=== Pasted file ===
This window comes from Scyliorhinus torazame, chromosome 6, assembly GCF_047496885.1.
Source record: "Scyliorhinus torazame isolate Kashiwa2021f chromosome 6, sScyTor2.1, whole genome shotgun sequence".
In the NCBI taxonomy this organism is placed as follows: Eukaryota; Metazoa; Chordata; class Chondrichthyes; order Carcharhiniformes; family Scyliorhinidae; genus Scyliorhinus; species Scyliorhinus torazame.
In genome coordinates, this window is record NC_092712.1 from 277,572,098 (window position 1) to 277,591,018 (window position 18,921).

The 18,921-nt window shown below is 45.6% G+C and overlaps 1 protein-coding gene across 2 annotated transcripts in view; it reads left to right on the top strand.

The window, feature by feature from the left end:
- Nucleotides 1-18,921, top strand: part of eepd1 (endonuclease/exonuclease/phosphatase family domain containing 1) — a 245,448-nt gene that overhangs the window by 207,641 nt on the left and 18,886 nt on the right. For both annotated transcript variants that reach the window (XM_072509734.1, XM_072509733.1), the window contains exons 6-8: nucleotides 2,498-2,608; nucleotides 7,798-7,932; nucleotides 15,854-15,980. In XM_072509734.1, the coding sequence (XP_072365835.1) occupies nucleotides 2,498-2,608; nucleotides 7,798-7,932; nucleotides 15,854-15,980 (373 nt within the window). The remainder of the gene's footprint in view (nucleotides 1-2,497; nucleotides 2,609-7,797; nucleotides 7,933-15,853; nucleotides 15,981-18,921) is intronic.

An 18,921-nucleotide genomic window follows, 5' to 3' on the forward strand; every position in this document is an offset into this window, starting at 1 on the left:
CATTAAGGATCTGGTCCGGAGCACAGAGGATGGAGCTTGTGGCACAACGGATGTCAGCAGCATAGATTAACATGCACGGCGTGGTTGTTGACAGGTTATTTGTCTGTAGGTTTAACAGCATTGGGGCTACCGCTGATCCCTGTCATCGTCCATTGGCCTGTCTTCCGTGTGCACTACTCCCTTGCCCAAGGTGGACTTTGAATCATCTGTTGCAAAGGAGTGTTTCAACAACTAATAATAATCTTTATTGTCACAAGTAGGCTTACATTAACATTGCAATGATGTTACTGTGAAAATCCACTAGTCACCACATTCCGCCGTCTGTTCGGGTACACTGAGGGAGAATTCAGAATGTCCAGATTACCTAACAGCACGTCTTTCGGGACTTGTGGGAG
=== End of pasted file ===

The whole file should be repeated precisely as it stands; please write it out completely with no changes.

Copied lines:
This window comes from Scyliorhinus torazame, chromosome 6, assembly GCF_047496885.1.
Source record: "Scyliorhinus torazame isolate Kashiwa2021f chromosome 6, sScyTor2.1, whole genome shotgun sequence".
In the NCBI taxonomy this organism is placed as follows: Eukaryota; Metazoa; Chordata; class Chondrichthyes; order Carcharhiniformes; family Scyliorhinidae; genus Scyliorhinus; species Scyliorhinus torazame.
In genome coordinates, this window is record NC_092712.1 from 277,572,098 (window position 1) to 277,591,018 (window position 18,921).

The 18,921-nt window shown below is 45.6% G+C and overlaps 1 protein-coding gene across 2 annotated transcripts in view; it reads left to right on the top strand.

The window, feature by feature from the left end:
- Nucleotides 1-18,921, top strand: part of eepd1 (endonuclease/exonuclease/phosphatase family domain containing 1) — a 245,448-nt gene that overhangs the window by 207,641 nt on the left and 18,886 nt on the right. For both annotated transcript variants that reach the window (XM_072509734.1, XM_072509733.1), the window contains exons 6-8: nucleotides 2,498-2,608; nucleotides 7,798-7,932; nucleotides 15,854-15,980. In XM_072509734.1, the coding sequence (XP_072365835.1) occupies nucleotides 2,498-2,608; nucleotides 7,798-7,932; nucleotides 15,854-15,980 (373 nt within the window). The remainder of the gene's footprint in view (nucleotides 1-2,497; nucleotides 2,609-7,797; nucleotides 7,933-15,853; nucleotides 15,981-18,921) is intronic.

An 18,921-nucleotide genomic window follows, 5' to 3' on the forward strand; every position in this document is an offset into this window, starting at 1 on the left:
CATTAAGGATCTGGTCCGGAGCACAGAGGATGGAGCTTGTGGCACAACGGATGTCAGCAGCATAGATTAACATGCACGGCGTGGTTGTTGACAGGTTATTTGTCTGTAGGTTTAACAGCATTGGGGCTACCGCTGATCCCTGTCATCGTCCATTGGCCTGTCTTCCGTGTGCACTACTCCCTTGCCCAAGGTGGACTTTGAATCATCTGTTGCAAAGGAGTGTTTCAACAACTAATAATAATCTTTATTGTCACAAGTAGGCTTACATTAACATTGCAATGATGTTACTGTGAAAATCCACTAGTCACCACATTCCGCCGTCTGTTCGGGTACACTGAGGGAGAATTCAGAATGTCCAGATTACCTAACAGCACGTCTTTCGGGACTTGTGGGAG